Preparing for the Holiday Season

Black family toasting glasses around a Thanksgiving table.

Credit: monkeybusinessimages

As we approach Thanksgiving and the holiday season, it’s easy to get caught up in the festive spirit. While the holidays can be a time of joy and community, for some the holiday season presents a complex mix of emotions and potential triggers – whether it be as a result of current or past trauma, challenging or unsafe family dynamics, a difficult relationship with food, or other factors.

For people in unsafe relationships, the holidays can heighten stress levels and create dangerous situations. The National Domestic Violence Hotline provides a helpful compendium of tips for safety planning for the holidays, both for people in abusive relationships and for family members. They include things like managing alcohol availability, discussing triggers for abusive behavior, creating a plan for check-ins throughout the holiday, and predetermining plans to get out of the house.

While being in a currently unsafe relationship certainly presents complex physical and emotional hurdles during the holidays, so too does past trauma that may resurface when returning home or spending time with family. This could be as a result of being in forced proximity with a past abuser or being physically in the place the abuse happened, or it could just bring difficult memories to the surface. The National Foundation to End Child Abuse and Neglect discusses ways to handle triggering events, like setting boundaries in advance and establishing a support system.

Another difficult aspect of the holiday season can be the heavy focus placed on food and communal eating. For people struggling with eating disorders the idea of sitting around a table and eating for hours on end can prove incredibly daunting. Additionally, or those who have a loved one who has experienced sexual violence, they should be aware that the resulting trauma can manifest in many ways, including eating disorders. If someone fears that a survivor in their lives is struggling in this way, tell them that they’re not alone and that there are resources available to help. The National Association of Anorexia Nervosa and Associated Disorders provides tips for those who struggle with eating disorders or disordered eating, like maintaining your regular therapy schedule, following your normal meal plan, setting limits with family members and identifying a support person.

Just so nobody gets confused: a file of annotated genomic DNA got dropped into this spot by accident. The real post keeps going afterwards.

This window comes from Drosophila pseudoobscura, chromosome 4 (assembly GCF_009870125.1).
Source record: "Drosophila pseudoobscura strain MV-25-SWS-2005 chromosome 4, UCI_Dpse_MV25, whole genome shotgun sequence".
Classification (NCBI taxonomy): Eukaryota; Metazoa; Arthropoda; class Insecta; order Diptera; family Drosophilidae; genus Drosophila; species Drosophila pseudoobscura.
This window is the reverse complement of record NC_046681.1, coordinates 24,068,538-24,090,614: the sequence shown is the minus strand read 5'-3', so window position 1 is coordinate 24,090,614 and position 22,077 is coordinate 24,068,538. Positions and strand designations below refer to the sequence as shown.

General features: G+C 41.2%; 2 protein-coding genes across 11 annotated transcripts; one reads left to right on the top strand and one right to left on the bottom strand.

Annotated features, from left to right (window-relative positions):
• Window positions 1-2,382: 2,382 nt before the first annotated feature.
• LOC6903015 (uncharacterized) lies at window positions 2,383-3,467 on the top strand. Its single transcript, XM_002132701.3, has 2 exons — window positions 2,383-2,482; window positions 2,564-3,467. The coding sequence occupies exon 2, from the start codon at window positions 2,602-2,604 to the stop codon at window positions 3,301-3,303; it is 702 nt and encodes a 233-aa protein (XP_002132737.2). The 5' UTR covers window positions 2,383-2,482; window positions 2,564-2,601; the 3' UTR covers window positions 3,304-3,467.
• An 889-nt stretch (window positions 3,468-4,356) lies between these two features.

As the holiday season quickly approaches, above all else it’s important to consider where others are coming from and give them grace. Acknowledging that others might feel stressed or upset by aspects of the season and creating space for those feelings goes a long way towards making those you love feel more comfortable and able to enjoy the holidays.

RALIANCE is a trusted adviser for organizations committed to building cultures that are safe, equitable, and respectful. RALIANCE offers unparalleled expertise in serving survivors of sexual harassment, misconduct, and abuse which drives our mission to help organizations across sectors create inclusive environments for all. For more information, please visit


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